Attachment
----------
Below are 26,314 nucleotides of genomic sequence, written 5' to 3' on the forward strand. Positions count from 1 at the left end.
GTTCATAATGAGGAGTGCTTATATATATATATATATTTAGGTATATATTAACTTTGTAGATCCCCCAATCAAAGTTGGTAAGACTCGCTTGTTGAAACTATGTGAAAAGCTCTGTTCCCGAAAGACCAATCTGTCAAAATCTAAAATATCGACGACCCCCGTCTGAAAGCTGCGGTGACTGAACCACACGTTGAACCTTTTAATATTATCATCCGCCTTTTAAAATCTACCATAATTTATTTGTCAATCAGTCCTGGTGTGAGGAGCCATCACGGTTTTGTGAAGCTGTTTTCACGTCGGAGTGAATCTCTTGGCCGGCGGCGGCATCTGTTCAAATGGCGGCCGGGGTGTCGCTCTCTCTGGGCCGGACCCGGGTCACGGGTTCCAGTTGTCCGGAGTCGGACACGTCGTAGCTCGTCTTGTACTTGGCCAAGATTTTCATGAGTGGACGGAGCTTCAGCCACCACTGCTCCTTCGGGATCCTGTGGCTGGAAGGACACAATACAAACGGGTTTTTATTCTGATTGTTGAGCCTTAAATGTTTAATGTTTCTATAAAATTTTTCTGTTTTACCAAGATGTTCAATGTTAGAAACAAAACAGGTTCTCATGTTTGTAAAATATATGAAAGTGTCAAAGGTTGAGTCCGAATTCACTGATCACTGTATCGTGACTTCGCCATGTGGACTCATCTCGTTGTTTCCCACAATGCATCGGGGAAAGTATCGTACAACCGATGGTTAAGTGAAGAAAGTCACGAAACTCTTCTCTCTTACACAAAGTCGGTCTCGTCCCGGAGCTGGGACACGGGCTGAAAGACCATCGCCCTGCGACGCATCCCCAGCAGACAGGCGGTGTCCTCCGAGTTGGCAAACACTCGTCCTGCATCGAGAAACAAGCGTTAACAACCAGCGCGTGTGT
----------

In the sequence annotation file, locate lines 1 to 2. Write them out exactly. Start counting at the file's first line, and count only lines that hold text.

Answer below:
Below are 26,314 nucleotides of genomic sequence, written 5' to 3' on the forward strand. Positions count from 1 at the left end.
GTTCATAATGAGGAGTGCTTATATATATATATATATTTAGGTATATATTAACTTTGTAGATCCCCCAATCAAAGTTGGTAAGACTCGCTTGTTGAAACTATGTGAAAAGCTCTGTTCCCGAAAGACCAATCTGTCAAAATCTAAAATATCGACGACCCCCGTCTGAAAGCTGCGGTGACTGAACCACACGTTGAACCTTTTAATATTATCATCCGCCTTTTAAAATCTACCATAATTTATTTGTCAATCAGTCCTGGTGTGAGGAGCCATCACGGTTTTGTGAAGCTGTTTTCACGTCGGAGTGAATCTCTTGGCCGGCGGCGGCATCTGTTCAAATGGCGGCCGGGGTGTCGCTCTCTCTGGGCCGGACCCGGGTCACGGGTTCCAGTTGTCCGGAGTCGGACACGTCGTAGCTCGTCTTGTACTTGGCCAAGATTTTCATGAGTGGACGGAGCTTCAGCCACCACTGCTCCTTCGGGATCCTGTGGCTGGAAGGACACAATACAAACGGGTTTTTATTCTGATTGTTGAGCCTTAAATGTTTAATGTTTCTATAAAATTTTTCTGTTTTACCAAGATGTTCAATGTTAGAAACAAAACAGGTTCTCATGTTTGTAAAATATATGAAAGTGTCAAAGGTTGAGTCCGAATTCACTGATCACTGTATCGTGACTTCGCCATGTGGACTCATCTCGTTGTTTCCCACAATGCATCGGGGAAAGTATCGTACAACCGATGGTTAAGTGAAGAAAGTCACGAAACTCTTCTCTCTTACACAAAGTCGGTCTCGTCCCGGAGCTGGGACACGGGCTGAAAGACCATCGCCCTGCGACGCATCCCCAGCAGACAGGCGGTGTCCTCCGAGTTGGCAAACACTCGTCCTGCATCGAGAAACAAGCGTTAACAACCAGCGCGTGTGT